Building an International Organization for Public-Private Cooperation

Shaping the Post-Crisis World

In his opening address at Davos, Klaus Schwab stressed that the international community not only had to manage a crisis of unprecedented scope but also shape the post-crisis world.


Despite the global economic crisis – or perhaps because of it – the number and the quality of participants at the Annual Meeting was unprecedented. Forty heads of state or government, the leaders of all the major international organizations, and over 100 ministers made the journey to Davos.

In his opening address, Klaus Schwab stressed that the international community not only had to manage a crisis of unprecedented scope but also shape the post-crisis world. “What we are experiencing is the birth of a new era, a wake-up call to overhaul our institutions, our systems and, above all, our thinking, and to adjust our attitudes and values to the needs of a world which rightly expects a much higher degree of responsibility and accountability,” he explained. “If we recognize this crisis as being really transformational, we can lay the fundaments for a more stable, more sustainable and even more prosperous world.”1

Schwab announced the launch of the Global Redesign Initiative (GRI) to explore ways to restructure and invigorate the systems and institutions of global governance. The governments of Qatar, Singapore and Switzerland were the initial sponsors of the project. Tanzania would join later.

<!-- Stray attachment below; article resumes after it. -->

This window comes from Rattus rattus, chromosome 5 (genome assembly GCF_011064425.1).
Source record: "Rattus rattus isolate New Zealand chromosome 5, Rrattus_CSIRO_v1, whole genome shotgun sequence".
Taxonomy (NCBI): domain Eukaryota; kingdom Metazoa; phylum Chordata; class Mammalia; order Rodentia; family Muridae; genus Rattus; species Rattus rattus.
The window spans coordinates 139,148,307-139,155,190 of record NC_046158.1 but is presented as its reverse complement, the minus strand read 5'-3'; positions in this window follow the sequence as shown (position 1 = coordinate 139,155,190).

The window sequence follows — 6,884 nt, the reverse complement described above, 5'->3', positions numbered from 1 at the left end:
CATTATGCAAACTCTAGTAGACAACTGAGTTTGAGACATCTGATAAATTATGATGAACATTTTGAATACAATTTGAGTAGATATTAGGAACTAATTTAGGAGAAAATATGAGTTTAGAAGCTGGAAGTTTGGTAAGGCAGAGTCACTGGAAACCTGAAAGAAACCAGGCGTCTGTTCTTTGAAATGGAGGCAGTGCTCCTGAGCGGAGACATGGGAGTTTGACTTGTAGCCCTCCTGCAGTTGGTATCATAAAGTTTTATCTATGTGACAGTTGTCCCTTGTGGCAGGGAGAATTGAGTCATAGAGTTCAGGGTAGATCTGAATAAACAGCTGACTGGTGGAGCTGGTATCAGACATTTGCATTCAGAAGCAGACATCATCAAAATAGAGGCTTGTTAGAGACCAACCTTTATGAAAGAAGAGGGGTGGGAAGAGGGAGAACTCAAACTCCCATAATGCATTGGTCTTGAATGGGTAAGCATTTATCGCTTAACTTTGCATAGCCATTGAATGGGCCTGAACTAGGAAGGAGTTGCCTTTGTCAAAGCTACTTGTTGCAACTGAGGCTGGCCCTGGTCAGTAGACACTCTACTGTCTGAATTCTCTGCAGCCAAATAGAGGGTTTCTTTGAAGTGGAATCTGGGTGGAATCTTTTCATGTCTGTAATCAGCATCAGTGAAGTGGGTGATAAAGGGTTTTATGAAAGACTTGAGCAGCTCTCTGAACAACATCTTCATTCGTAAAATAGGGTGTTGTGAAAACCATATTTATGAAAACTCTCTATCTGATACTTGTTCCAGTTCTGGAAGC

The reputation of Davos as a place where even the most controversial issues are discussed, sometimes with great passion, was reaffirmed in a panel on Gaza when Prime Minister Recep Tayyip Erdoğan of Turkey left the stage before the end of the session after a heated debate with Israeli President Shimon Peres.

During the year, five milestones stood out. First, the Forum celebrated 30 years of cooperation with China. Second, the Forum also marked the 25th anniversary of its partnership with India. “A lot of the thought leadership for the Indian government and also for Indian industry has come from the fertilization of ideas at the India Economic Summit,” wrote Rahul Bajaj, Chairman of Bajaj Auto. “The patient and untiring work that has been done at the Summit over the last quarter century is paying dividends. India is no longer a country with a future potential, but one of the countries.”

Third, the Forum welcomed its 100th strategic partner, committing not to exceed this number.

Fourth, the Forum inaugurated its third overseas office in Tokyo, Japan.

Finally, the Forum succeeded in using its WELCOM virtual network and videoconferencing system on a large scale to communicate with its various communities, particularly the Global Agenda Councils (GACs), and promote interaction and networking among them. WELCOM, which has since evolved into the TopLink network, created a virtual ecosystem unmatched in terms of its power of knowledge generation and facility for collaboration.

The Forum was also staying ahead of the curve in its public outreach. It invited to Davos two representatives from the MySpace and YouTube communities to cover the Annual Meeting as “citizen reporters”. The Forum tapped into the collective wisdom of the millions of users on Facebook. The social networking platform ran real-time polls, or “pulses”, of its users. These polls were conducted live during a dozen sessions. One of the pulses ran for 45 minutes and attracted 120,000 responses.

With over 2.1 million followers on Twitter, more than 30,000 subscribers on its YouTube channel and nearly 400,000 fans on Facebook, the Forum is attracting a growing audience on the global social networks. It has reached out to new audiences in China through, the premier Chinese video portal, and the microblog Sina Weibo.

  1. Klaus Schwab, Opening Speech, Annual Meeting 2009, World Economic Forum